Perhaps it’s only natural that French pastry chef Laurent Dupal would wax poetic about eating a croissant. “When they are warm and right out of the oven, it’s an unforgettable moment,” he said. “It’s imprinted onto the brain.”
Dupal, who has been making croissants and other French baked goods at the Lower East Side’s Ceci Cela for more than 25 years, knows exactly what makes a perfect croissant: flaky on the outside, a little chewy on the inside, with just a hint of butter flavor. “When you eat it, crumbles have to fall down,” he said.
Making croissants is a three-day process at Ceci Cela, which bakes around 20,000 croissants per week for both wholesale around the city and its own retail shop. The pastry is notorious for requiring laborious folding and rolling of many dough layers. The French consider this deceptively simple pastry their quintessential breakfast item, usually eating it unadorned or occasionally with a bit of butter and jam, or sometimes paired with an omelette, Dupal said.
Back in France, everyone has a local boulangerie that’s their go-to spot. Dupal recalls that after coming home from a late night out, he often would knock on the door of his local boulangerie in the wee hours of the morning, asking if the baker had any croissants coming out of the oven. “You have to have a good relationship [with the baker],” he said.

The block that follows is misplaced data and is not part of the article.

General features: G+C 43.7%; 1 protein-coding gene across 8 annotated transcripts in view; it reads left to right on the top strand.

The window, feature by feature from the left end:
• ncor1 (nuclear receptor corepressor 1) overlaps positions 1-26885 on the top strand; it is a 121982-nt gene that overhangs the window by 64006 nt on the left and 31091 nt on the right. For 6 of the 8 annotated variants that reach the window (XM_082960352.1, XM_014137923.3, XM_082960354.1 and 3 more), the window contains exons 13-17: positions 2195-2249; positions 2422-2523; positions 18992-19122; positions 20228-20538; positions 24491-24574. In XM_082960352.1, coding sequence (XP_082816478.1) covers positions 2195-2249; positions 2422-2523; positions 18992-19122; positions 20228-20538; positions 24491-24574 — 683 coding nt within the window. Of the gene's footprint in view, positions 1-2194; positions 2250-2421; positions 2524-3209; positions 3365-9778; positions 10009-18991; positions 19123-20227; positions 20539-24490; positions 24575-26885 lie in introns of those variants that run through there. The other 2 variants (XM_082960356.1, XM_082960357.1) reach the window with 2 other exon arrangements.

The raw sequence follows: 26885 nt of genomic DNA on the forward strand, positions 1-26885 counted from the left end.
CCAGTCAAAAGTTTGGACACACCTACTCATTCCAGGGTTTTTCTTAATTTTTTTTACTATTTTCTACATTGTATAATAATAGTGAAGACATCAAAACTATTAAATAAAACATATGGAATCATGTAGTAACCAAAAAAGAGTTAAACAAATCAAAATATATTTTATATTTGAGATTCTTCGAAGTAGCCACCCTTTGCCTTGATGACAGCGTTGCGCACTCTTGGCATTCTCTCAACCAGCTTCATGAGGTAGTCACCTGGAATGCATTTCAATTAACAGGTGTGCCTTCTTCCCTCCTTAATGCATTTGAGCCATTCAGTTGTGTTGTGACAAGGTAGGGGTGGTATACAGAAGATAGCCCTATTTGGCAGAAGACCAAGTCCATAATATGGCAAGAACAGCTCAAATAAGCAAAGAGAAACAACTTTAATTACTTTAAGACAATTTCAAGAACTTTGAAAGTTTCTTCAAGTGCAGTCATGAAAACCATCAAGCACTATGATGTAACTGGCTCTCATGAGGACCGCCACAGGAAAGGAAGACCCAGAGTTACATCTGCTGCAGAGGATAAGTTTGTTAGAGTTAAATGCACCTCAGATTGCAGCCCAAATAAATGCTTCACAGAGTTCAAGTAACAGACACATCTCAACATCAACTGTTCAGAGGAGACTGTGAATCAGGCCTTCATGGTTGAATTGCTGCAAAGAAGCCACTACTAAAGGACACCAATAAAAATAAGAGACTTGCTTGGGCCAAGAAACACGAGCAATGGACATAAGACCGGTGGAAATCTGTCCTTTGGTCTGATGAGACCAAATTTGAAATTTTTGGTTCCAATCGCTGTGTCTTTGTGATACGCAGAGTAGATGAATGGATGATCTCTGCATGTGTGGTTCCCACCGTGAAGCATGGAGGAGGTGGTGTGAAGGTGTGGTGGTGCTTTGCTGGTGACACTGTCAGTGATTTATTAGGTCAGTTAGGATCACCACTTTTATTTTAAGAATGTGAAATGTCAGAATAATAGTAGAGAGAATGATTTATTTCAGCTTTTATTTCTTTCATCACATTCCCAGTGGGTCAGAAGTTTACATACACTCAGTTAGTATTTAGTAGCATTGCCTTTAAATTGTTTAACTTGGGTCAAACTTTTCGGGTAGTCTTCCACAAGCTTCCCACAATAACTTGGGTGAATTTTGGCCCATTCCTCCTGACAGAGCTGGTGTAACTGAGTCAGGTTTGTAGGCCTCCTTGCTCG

Dupal’s croissant is a wonderful rendition: It makes a loud crunch as you bite into it; then, as you reach the fluffiness within, the lightly sweet aroma of butter is released. He also makes a chocolate-almond version, with a marzipan-like nuttiness and smooth chocolate, and a savory version stuffed with ham and cheese.
In the line of viennoiserie, a category of French pastries made from leavened dough, Dupal also makes a fantastic orange brioche bun. The dough is flavored with orange zest, while the inside is filled with delicious pastry cream.
14 Delancey St. (between Chrystie Street & Bowery)
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